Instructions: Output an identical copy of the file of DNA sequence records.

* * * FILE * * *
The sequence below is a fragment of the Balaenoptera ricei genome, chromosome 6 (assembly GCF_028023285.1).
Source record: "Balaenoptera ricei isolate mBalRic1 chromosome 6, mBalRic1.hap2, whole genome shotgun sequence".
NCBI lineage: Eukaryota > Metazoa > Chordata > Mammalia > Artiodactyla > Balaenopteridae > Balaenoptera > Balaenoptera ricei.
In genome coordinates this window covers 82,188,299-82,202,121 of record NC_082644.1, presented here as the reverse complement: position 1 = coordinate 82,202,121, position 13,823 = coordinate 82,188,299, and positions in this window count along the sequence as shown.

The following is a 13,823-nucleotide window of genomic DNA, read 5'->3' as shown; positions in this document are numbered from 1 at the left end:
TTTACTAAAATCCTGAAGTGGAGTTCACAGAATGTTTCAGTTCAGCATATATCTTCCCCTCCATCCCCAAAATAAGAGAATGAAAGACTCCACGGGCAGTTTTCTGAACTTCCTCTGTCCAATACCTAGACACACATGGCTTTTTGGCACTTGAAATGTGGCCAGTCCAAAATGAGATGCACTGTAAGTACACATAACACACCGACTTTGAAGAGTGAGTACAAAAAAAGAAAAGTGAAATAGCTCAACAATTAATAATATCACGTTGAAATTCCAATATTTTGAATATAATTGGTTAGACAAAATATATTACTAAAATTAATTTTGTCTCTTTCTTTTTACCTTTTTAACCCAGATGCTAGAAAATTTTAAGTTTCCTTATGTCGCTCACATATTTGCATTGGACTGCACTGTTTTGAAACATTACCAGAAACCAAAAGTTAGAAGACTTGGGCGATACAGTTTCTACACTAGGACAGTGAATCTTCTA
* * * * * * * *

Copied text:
The sequence below is a fragment of the Balaenoptera ricei genome, chromosome 6 (assembly GCF_028023285.1).
Source record: "Balaenoptera ricei isolate mBalRic1 chromosome 6, mBalRic1.hap2, whole genome shotgun sequence".
NCBI lineage: Eukaryota > Metazoa > Chordata > Mammalia > Artiodactyla > Balaenopteridae > Balaenoptera > Balaenoptera ricei.
In genome coordinates this window covers 82,188,299-82,202,121 of record NC_082644.1, presented here as the reverse complement: position 1 = coordinate 82,202,121, position 13,823 = coordinate 82,188,299, and positions in this window count along the sequence as shown.

The following is a 13,823-nucleotide window of genomic DNA, read 5'->3' as shown; positions in this document are numbered from 1 at the left end:
TTTACTAAAATCCTGAAGTGGAGTTCACAGAATGTTTCAGTTCAGCATATATCTTCCCCTCCATCCCCAAAATAAGAGAATGAAAGACTCCACGGGCAGTTTTCTGAACTTCCTCTGTCCAATACCTAGACACACATGGCTTTTTGGCACTTGAAATGTGGCCAGTCCAAAATGAGATGCACTGTAAGTACACATAACACACCGACTTTGAAGAGTGAGTACAAAAAAAGAAAAGTGAAATAGCTCAACAATTAATAATATCACGTTGAAATTCCAATATTTTGAATATAATTGGTTAGACAAAATATATTACTAAAATTAATTTTGTCTCTTTCTTTTTACCTTTTTAACCCAGATGCTAGAAAATTTTAAGTTTCCTTATGTCGCTCACATATTTGCATTGGACTGCACTGTTTTGAAACATTACCAGAAACCAAAAGTTAGAAGACTTGGGCGATACAGTTTCTACACTAGGACAGTGAATCTTCTA